"Mighty Avengers" #4 affords Al Ewing and Greg Land an opportunity to take stock in the collection of heroes that pulled together during Thanos' "Infinity" attack. Using Luke Cage as the hub of the team and the series, Ewing provides quick, light-hearted summaries of each character smartly produced by letterer Cory Petit in the same style as scene identifiers.
With the crashed remains of the Inhumans' former home city of Attilan still soaking in the Hudson, the Mighty Avengers begin to set up shop in the Gem Theater, tightly nestled between logos for Resilient, Cortex and Serval Industries. As Cage takes inventory of the facility and his colleagues, the Otto Octavius-infused Spider-Man issues challenge and derision after challenge and derision. In the face of this Ewing showcases Cage's patience in the name of the greater good. Every character is given a snappy line of dialog and a general position in regards to their interest in the team, which includes Jessica Jones, Spectrum, Power Man and White Tiger. Spider-Man stakes an interest in the team and Falcon campaigns for membership. In his dialog, Ewing provides Falcon with sassiness and wit, while also establishing what could eventually become a running joke throughout this series. The writer balances Cage's personal life and desire to do the most good possible with the realistic threat posed by the crashed Inhuman city and Terrigen mist-induced epidemic. S.H.I.E.L.D. shares a significant portion of this comic book and Spider Hero dons the identity and costume of Ronin.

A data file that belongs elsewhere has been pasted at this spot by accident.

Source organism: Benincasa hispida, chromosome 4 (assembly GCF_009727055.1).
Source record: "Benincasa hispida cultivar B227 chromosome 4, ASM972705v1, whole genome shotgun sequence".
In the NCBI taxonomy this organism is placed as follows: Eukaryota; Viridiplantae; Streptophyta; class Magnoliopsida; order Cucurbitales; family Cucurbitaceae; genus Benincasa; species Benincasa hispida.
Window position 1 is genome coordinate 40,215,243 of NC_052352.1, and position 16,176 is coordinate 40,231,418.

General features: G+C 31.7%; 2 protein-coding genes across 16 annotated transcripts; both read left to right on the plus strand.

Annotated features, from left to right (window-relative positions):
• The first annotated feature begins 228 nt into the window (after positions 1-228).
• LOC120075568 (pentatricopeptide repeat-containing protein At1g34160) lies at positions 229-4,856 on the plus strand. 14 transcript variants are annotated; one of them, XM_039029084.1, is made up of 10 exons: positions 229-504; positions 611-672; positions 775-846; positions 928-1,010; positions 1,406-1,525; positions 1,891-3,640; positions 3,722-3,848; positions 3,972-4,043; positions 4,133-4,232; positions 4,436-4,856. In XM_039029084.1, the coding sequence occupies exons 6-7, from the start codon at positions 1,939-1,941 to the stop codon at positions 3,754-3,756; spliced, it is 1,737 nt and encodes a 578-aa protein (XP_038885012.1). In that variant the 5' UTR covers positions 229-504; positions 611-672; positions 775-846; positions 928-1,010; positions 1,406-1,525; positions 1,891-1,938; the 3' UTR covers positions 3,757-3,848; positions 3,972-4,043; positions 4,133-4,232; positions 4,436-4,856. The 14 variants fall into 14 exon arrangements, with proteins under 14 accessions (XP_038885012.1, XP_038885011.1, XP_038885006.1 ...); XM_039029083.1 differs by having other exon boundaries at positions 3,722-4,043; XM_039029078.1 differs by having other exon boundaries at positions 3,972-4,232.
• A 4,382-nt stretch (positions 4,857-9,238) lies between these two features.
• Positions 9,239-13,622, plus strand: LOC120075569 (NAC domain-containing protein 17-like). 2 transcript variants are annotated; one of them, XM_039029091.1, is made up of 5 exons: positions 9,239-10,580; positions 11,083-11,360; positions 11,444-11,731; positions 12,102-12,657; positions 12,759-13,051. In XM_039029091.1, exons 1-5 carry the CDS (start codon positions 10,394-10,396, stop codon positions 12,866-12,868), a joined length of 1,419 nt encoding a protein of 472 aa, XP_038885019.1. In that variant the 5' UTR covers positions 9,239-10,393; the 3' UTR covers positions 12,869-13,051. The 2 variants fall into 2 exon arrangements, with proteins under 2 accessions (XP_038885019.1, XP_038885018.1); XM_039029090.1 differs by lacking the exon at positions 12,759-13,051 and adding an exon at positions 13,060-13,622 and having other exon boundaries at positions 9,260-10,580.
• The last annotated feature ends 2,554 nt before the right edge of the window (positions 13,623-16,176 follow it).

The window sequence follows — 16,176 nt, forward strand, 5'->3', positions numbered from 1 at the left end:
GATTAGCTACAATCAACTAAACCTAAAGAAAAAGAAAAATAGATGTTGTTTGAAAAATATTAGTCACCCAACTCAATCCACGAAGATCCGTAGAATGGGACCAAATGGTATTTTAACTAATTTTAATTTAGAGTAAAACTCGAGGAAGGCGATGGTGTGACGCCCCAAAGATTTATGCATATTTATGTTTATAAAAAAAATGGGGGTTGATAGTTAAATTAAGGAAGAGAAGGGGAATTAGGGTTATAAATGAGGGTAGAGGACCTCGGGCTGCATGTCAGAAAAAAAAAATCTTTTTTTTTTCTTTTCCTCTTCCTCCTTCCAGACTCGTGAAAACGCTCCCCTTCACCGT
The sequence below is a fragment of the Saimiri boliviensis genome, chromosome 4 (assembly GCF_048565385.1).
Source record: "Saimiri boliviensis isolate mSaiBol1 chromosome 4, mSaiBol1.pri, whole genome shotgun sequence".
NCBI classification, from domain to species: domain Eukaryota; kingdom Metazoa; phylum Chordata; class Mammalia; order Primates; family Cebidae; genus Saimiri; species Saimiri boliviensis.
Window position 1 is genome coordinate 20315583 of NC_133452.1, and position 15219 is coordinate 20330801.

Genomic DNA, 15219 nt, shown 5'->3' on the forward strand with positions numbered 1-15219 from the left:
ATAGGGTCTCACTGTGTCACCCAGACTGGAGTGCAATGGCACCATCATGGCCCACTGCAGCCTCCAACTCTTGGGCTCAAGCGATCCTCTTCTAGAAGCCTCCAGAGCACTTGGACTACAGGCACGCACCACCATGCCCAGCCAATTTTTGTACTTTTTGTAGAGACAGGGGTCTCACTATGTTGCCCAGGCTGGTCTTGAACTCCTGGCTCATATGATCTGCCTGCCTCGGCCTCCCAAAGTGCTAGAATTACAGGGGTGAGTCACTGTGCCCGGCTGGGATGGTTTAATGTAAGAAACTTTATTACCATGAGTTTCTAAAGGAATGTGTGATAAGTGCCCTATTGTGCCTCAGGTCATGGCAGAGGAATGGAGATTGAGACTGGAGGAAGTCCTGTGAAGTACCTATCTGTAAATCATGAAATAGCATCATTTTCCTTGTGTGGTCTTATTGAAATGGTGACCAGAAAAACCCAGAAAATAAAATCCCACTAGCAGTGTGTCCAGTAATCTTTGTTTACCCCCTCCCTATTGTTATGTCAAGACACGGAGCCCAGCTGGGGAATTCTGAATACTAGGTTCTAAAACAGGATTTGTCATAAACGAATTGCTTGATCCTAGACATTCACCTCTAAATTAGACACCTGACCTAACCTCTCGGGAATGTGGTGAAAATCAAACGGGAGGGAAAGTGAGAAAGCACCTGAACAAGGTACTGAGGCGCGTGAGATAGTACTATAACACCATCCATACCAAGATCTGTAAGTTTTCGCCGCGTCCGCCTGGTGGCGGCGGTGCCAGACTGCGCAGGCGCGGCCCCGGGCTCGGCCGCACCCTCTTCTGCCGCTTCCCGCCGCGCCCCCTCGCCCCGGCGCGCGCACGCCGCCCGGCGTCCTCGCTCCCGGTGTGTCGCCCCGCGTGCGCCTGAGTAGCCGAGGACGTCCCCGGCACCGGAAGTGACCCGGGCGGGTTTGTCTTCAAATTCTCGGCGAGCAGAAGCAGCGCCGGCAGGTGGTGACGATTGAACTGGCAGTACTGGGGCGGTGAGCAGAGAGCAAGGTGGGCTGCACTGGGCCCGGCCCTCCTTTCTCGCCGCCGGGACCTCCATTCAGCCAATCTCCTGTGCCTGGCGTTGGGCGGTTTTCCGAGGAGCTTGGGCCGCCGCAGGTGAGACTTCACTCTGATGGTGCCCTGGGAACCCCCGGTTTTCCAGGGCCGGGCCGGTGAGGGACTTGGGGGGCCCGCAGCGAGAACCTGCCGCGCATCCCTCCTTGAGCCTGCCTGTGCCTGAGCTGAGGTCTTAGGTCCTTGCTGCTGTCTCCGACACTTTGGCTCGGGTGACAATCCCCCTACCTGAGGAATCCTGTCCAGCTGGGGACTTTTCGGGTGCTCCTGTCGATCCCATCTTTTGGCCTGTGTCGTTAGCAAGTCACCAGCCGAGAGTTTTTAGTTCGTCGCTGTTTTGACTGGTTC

As much as people knock Greg Land's seemingly photo-traced artwork, it functions nicely for the characters of this title. The slower moments of characters talking, like the three-page opening scene and Cage's discussion with his newly-minted team, are perfect vehicles for photo-realism. Where the art doesn't always work is when the characters are in action, even slow action, like the dramatic slow assembled team walk. In this panel, Land completely makes Ronin the victim of a Tonya Harding-baton attack to lower leg damage on Joe Theismann-like levels. If he were an action figure with that construction, Ronin would never stand up without a hand holding him. The art is serviceable for "Mighty Avengers" #4, but might require an infusion of imagination and energy when the adventures really get rolling.
While I'm not completely sold on the need for yet another Avengers title, I like the team that's assembling here and Ewing's comfort within the Marvel Universe. Through the filter of Octavius, Ewing expresses some doubts on the Avengers brand being implemented here, but does so in an entertaining, affable manner. "Mighty Avengers" #4 is thin on substantial action, but Ewing and Land use these quieter pages to establish a solid foundation for issues to come. Ewing's more light-hearted approach to threatening menaces is a fine blend for an Avengers book, and makes this title worth checking out for a little while longer at least.